London Urology provides a rapid, specialist service to all patients seeking treatment for Kidney Stones. Their multidisciplinary team of experts use the latest techniques and state-of-the-art technology to allow patients the best possible recovery.
In this article, one of the country’s leading Urological surgeons, Mr Leye Ajayi, discusses his expertise in treating Kidney Stones.
Tell us about your background in performing kidney stone removals?
Kidney stone treatment is an area of strong interest to me. I received extensive training at a number of teaching hospitals in London and in Brisbane. I am the clinical Lead for Urinary Tract Stone Disease at the Royal Free Hospital and work to ensure our patients receive a tailored approach. The technology for stone treatment continues to improve and allows us to perform very complex kidney stone surgery using true keyhole techniques. I perform percutaneous Nephrolithomy (PCNL) in the supine position. There is a growing trend in the utilisation of this position. It ensures that the patient is in a comfortable position with safe anaesthetic, without compromising on getting the patient stone free. I am the course director of the Masterclass in Supine PCNL which are attended by UK and European Urology consultants. I performed live surgery in the form of flexible ureterorenoscopy.
How many kidney stone removal surgeries do you typically perform in a month?
I perform on average 10 ureteroscopy and laser for smaller kidney and ureteric stones and 2-4 Supine PCNL per week, for larger kidney and complex stones.
What is the average age of patients that require kidney stone removal?
The prevalence of kidney stones rises dramatically as men enter their 40s and continues to rise into their 70s. For women, the prevalence of kidney stones peaks in their 50s, however, in recent times, the peak age of stone formation in females appears to be falling. Now 13.1% of all male and 19.6% of all female stone-formers form their first stone before the age of 20 compared with 4.7% and 4.0% respectively in 1975
Once a person gets more than one stone, other stones are likely to develop.
What are the causes of kidney stones?
A kidney stone is a hard mass developed from crystals that separate from the urine within the urinary tract. Normally, urine contains chemicals that prevent the crystals from forming. These inhibitors however, do not seem to work for everyone, so some people form stones. If the crystals remain tiny enough, they will travel through the urinary tract and pass out of the body in the urine without being noticed. There is a theory that kidney stones form in patients who become dehydrated. The concentrated urine becomes saturated by some chemicals which crystallise to form a stone.
What are the main warning signs of a kidney stone and how are they diagnosed?
Usually, the first symptom of a kidney stone is a sudden onset of extreme pain on the left or right side of the abdomen. This occurs when the stone suddenly moves from inside the kidney and blocks the flow of urine from the kidney. Typically, a person feels a sharp, cramping pain in the back and side in the area of the kidney or in the lower abdomen, this is called renal colic. Sometimes nausea and vomiting occur. Later, pain may spread to the groin. Occasionally, patients have blood in their urine.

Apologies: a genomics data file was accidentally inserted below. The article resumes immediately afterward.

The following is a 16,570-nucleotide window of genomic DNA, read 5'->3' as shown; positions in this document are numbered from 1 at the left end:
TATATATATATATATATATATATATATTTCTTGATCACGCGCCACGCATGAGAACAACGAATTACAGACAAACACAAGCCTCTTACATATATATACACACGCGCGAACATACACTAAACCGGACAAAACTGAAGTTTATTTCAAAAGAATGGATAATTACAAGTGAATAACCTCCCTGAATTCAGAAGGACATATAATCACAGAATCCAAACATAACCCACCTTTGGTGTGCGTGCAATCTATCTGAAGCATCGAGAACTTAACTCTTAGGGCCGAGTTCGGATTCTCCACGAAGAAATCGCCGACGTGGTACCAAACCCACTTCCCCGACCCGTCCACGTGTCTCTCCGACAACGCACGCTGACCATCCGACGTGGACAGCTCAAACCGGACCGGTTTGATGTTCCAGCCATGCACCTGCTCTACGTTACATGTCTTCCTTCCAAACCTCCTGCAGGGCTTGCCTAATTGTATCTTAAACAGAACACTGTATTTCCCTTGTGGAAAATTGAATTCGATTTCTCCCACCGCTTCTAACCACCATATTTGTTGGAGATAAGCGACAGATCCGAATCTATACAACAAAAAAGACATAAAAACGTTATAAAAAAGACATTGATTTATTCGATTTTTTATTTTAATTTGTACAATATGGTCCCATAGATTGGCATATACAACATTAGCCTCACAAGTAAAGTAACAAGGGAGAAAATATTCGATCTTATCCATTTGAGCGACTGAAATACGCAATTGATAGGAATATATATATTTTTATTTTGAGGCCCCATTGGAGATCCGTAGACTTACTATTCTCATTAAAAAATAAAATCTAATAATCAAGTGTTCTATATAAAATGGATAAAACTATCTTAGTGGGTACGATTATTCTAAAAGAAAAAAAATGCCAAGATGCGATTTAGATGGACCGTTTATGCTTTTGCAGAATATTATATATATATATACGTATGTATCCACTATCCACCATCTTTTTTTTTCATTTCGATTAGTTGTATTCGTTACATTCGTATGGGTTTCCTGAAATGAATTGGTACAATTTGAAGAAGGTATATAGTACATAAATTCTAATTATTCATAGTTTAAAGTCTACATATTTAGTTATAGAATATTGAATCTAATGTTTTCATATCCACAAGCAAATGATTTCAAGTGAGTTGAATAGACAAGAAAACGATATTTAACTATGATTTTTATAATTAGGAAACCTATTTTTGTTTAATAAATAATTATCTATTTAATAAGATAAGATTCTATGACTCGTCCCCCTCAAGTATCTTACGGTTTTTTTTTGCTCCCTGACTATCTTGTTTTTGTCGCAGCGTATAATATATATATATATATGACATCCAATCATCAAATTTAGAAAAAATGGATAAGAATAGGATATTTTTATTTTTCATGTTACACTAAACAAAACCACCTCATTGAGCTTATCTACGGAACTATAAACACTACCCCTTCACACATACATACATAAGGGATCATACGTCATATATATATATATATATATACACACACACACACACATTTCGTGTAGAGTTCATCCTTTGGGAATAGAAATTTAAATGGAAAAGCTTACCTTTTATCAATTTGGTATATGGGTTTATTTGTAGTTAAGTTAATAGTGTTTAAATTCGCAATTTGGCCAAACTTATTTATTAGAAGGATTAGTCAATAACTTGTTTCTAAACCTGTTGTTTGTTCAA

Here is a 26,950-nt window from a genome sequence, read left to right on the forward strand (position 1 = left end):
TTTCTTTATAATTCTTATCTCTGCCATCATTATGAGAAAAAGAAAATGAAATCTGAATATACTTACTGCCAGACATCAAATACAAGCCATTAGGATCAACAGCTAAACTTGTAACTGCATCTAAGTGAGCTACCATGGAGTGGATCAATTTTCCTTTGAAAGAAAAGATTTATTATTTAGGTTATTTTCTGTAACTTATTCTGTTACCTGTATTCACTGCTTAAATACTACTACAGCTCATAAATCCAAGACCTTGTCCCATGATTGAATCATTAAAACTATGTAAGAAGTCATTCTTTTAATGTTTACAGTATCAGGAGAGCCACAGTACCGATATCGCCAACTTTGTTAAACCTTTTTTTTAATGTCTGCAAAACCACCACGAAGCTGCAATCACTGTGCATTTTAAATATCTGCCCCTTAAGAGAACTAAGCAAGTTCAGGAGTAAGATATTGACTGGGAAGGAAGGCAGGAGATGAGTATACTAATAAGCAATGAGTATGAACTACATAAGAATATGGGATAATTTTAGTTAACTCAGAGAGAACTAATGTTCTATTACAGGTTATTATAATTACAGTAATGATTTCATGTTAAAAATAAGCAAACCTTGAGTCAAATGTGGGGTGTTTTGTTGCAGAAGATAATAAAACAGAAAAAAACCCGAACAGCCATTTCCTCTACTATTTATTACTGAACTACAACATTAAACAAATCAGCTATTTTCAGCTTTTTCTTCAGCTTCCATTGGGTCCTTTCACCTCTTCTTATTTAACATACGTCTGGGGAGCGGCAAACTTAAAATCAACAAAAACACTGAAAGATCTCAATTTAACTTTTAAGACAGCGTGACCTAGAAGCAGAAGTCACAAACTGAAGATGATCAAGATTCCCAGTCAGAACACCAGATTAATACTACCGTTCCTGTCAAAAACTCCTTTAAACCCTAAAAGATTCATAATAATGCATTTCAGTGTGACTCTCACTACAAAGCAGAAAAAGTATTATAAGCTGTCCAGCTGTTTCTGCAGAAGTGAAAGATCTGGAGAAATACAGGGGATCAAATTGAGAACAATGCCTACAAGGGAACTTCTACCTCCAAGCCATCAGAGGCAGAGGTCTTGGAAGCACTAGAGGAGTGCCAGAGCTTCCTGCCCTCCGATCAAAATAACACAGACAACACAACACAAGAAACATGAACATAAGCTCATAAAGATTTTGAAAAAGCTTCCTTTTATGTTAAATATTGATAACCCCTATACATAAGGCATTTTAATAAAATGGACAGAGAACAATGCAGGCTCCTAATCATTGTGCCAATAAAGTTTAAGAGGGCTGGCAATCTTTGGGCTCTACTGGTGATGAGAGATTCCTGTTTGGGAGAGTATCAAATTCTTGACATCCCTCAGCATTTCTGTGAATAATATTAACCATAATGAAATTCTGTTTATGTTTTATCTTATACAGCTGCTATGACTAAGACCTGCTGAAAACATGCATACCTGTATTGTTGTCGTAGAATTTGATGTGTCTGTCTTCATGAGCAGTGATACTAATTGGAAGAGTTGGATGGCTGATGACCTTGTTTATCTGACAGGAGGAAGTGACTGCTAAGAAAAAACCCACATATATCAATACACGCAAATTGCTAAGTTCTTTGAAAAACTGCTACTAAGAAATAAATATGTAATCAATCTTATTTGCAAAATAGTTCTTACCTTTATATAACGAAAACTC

The clinical history alone gives a very good inclination. However, to make an accurate diagnosis, we perform a CT scan without contrast. This takes 5 minutes and allows for a prompt diagnosis.
Are there different types of kidney stones?
Kidney stones may contain various combinations of chemicals. The most common type of stone contains calcium in combination with either oxalate or phosphate. These chemicals are part of a person’s normal diet and make up important parts of the body, such as bones and muscles.
A less common type of stone is caused by infection in the urinary tract. This type of stone is called a struvite, infection or triple phosphate stones, as they are made up of magnesium, ammonium and phosphate. Another type of stone, uric acid stones, are a bit less common, and cystine stones are rare.
When should a patient seek medical advice?
A patient should seek medical advice if they develop severe pain which is persistent or uncontrollable with normal painkillers.
What would be the timeframe from the initial consultation to undergoing surgery?
This will depend on local policy and expertise. At London Urology, we have a dedicated team and a robust stone pathway, which ensures our patients with kidney stones, are seen and treated the same day if clinically indicated.
To book an appointment with the experienced team at London Urology, contact them on 020 7432 8297 or email email@example.com.